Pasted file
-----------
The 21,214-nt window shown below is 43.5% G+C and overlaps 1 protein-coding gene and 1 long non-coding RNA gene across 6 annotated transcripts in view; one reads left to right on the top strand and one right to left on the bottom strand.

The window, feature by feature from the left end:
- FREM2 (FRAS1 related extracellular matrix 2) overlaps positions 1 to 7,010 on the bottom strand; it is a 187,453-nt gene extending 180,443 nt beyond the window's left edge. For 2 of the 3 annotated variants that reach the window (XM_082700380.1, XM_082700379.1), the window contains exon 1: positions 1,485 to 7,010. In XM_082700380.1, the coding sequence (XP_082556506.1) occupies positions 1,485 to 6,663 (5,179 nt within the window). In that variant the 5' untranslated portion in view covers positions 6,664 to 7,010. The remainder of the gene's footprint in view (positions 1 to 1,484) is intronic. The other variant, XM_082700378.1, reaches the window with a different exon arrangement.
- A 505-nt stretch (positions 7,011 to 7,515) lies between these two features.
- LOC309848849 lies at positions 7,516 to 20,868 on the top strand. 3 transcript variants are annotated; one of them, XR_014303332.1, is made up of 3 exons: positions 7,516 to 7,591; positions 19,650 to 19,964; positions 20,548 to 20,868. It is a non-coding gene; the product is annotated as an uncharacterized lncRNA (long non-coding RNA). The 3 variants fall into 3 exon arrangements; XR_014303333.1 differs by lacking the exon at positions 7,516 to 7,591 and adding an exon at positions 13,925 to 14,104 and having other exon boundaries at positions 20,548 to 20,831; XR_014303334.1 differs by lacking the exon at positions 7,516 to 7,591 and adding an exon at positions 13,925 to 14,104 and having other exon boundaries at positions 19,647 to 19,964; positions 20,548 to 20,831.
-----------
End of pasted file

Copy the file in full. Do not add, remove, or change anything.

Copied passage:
The 21,214-nt window shown below is 43.5% G+C and overlaps 1 protein-coding gene and 1 long non-coding RNA gene across 6 annotated transcripts in view; one reads left to right on the top strand and one right to left on the bottom strand.

The window, feature by feature from the left end:
- FREM2 (FRAS1 related extracellular matrix 2) overlaps positions 1 to 7,010 on the bottom strand; it is a 187,453-nt gene extending 180,443 nt beyond the window's left edge. For 2 of the 3 annotated variants that reach the window (XM_082700380.1, XM_082700379.1), the window contains exon 1: positions 1,485 to 7,010. In XM_082700380.1, the coding sequence (XP_082556506.1) occupies positions 1,485 to 6,663 (5,179 nt within the window). In that variant the 5' untranslated portion in view covers positions 6,664 to 7,010. The remainder of the gene's footprint in view (positions 1 to 1,484) is intronic. The other variant, XM_082700378.1, reaches the window with a different exon arrangement.
- A 505-nt stretch (positions 7,011 to 7,515) lies between these two features.
- LOC309848849 lies at positions 7,516 to 20,868 on the top strand. 3 transcript variants are annotated; one of them, XR_014303332.1, is made up of 3 exons: positions 7,516 to 7,591; positions 19,650 to 19,964; positions 20,548 to 20,868. It is a non-coding gene; the product is annotated as an uncharacterized lncRNA (long non-coding RNA). The 3 variants fall into 3 exon arrangements; XR_014303333.1 differs by lacking the exon at positions 7,516 to 7,591 and adding an exon at positions 13,925 to 14,104 and having other exon boundaries at positions 20,548 to 20,831; XR_014303334.1 differs by lacking the exon at positions 7,516 to 7,591 and adding an exon at positions 13,925 to 14,104 and having other exon boundaries at positions 19,647 to 19,964; positions 20,548 to 20,831.